It depends on whether the leave of absence is voluntary or mandatory. If it's voluntary, the employee may end the leave and begin taking paid sick leave or expanded family and medical leave under the FFCRA if a qualifying reason prevents him or her from being able to work (or telework). But the employee may not take such paid sick leave or expanded family and medical leave if the leave of absence is mandatory because it is not a qualifying reason for leave; that is, one that prevents the employee from being able to work (or telework).

Employees taking mandatory leaves of absence might be eligible for unemployment insurance benefits.

Like the traditional FMLA, may expanded family leave under the FFCRA unilaterally be designated by the employer?

If an employee requests expanded family leave for purposes allowed by the statute, the employer unilaterally may designate the leave as FFCRA expanded family leave. Employers should adhere to the FMLA requirements of notifying the employee of the designation, how the employer calculates the leave year, how much FMLA leave the employee has available and his or her expected return date.

May an employer retroactively designate leave as expanded family leave or expanded sick leave under the FFCRA?

The FMLA requires the employer to designate leave as qualifying for FMLA within five business days of receipt of certification of the need for leave.[1] If the employer doesn’t designate leave within five days, it retroactively may designate it as FMLA leave if the failure to timely designate doesn’t prejuidice or harm the employee.

May employees take expanded family leave under the FFCRA if they have used some or all of their leave under FMLA for other purposes?

An employee working for an employer with 50 or more employees is entitled to 12 weeks of FMLA leave per 12-month period (as defined by the employer). If the employee has used all of his or her yearly leave prior to the request for FFCRA expanded leave, she or he is not entitled to the expanded leave. If the worker has used part of the yearly FMLA leave, he or she is entitled to take what's left as expanded family leave. Employers subject to FMLA requirements should be aware of CFRA leave that might entitle the employee to additional leave if his or her employee's illness or that of a family member can be considered a “serious health condition.”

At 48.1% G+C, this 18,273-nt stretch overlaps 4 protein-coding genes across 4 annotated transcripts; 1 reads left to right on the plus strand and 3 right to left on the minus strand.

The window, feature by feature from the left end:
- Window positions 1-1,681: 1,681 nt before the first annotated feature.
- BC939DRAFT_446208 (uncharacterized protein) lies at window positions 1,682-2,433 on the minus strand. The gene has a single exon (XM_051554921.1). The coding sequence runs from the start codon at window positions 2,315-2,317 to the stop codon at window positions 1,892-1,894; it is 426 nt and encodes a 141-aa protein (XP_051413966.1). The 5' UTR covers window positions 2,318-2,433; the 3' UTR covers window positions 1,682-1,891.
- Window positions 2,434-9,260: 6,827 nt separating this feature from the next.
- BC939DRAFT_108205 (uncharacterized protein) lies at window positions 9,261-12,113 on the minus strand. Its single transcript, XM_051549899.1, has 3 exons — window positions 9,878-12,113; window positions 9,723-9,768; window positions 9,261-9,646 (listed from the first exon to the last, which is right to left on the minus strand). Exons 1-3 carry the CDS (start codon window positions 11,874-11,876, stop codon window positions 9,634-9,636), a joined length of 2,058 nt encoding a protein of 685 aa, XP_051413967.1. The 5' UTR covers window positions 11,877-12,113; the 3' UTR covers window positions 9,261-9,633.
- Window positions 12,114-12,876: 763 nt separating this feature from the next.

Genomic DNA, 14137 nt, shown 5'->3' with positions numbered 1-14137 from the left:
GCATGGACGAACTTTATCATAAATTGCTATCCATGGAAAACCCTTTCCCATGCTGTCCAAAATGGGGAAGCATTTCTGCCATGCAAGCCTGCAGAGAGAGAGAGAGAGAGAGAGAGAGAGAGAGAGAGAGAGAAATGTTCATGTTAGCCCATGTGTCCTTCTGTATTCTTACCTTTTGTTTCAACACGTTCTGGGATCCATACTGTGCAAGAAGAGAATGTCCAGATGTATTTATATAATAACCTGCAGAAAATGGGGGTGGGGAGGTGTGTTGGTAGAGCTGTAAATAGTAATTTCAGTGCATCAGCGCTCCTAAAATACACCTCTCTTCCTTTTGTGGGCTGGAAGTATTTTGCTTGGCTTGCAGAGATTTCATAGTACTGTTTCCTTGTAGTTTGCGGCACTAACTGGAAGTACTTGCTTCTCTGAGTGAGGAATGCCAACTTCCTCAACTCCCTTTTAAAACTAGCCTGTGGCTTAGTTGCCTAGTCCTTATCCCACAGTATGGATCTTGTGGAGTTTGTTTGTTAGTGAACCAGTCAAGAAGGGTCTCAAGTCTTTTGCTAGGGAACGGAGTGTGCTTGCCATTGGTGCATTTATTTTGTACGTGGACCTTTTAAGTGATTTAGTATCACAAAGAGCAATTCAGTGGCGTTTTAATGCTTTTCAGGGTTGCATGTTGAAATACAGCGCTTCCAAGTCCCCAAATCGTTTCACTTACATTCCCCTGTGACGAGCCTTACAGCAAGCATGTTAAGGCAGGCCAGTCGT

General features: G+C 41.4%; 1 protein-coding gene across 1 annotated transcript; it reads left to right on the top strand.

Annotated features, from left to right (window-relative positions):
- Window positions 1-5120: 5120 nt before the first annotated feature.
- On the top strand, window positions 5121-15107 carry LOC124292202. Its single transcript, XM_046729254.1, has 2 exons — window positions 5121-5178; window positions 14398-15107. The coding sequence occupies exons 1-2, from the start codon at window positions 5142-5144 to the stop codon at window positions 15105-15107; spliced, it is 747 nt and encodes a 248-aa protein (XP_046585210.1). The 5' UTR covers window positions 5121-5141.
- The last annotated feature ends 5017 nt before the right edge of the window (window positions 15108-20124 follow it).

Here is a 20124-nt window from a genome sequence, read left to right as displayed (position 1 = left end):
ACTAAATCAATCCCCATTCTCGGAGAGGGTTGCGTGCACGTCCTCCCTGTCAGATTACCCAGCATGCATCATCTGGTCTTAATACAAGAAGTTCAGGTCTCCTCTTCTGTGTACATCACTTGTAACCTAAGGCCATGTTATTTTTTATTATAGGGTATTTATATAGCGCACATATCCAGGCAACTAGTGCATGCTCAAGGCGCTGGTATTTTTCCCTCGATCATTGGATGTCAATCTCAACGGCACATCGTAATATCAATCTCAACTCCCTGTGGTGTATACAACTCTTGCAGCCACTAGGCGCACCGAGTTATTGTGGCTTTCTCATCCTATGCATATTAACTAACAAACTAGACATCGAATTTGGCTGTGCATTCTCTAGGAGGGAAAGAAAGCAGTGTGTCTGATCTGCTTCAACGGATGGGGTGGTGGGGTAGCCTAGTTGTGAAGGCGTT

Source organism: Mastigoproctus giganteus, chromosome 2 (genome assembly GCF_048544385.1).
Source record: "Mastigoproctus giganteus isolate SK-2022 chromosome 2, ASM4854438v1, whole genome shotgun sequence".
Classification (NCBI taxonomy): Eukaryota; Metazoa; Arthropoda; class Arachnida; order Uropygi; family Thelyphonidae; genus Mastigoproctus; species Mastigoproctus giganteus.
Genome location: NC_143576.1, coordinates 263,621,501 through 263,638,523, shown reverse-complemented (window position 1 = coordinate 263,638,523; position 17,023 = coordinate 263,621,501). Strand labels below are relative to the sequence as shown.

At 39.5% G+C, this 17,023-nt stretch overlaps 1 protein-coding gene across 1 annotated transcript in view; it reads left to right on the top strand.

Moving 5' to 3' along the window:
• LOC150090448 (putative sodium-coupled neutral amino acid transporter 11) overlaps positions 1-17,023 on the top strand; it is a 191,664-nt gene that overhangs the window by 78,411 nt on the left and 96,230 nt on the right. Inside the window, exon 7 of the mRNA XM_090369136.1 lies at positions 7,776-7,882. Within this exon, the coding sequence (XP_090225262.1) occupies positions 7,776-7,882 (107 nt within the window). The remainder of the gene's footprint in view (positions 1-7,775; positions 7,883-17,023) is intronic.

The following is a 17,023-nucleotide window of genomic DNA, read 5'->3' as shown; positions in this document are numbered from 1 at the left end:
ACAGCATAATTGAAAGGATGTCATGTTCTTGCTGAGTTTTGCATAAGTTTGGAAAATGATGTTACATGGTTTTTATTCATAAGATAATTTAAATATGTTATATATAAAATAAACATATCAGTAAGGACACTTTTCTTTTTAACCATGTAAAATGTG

Must an employer grant expanded family leave under the FFCRA during the summer when the employee's child is out of school for vacation?

No, an employee may not use expanded family leave under FFCRA for closures unrelated to COVID-19.

Must an employer grant expanded FMLA if a child’s summer camp is closed due to COVID-19? If so, must an employee prove that the child was enrolled before the camp closed?

It’s unclear. The term "child care provider" includes camps, recreational programs or day-care centers, so if the employee can show that the child was enrolled at the time of closure per COVID-19, the employer must grant the expanded family leave request. If the employee cannot show that the child was enrolled, a strict reading of DOL guidance seems to suggest that granting the leave is not required. But it’s possible, for example, that: the camp never accepted enrollment because it never planned to open in light of the pandemic; the employee intended to enroll the child; the employee was planning for the child go to grandma’s house but grandma is unavailable. In these situations, we recommend that the employer give the employee the benefit of the doubt, and grant the expanded family leave.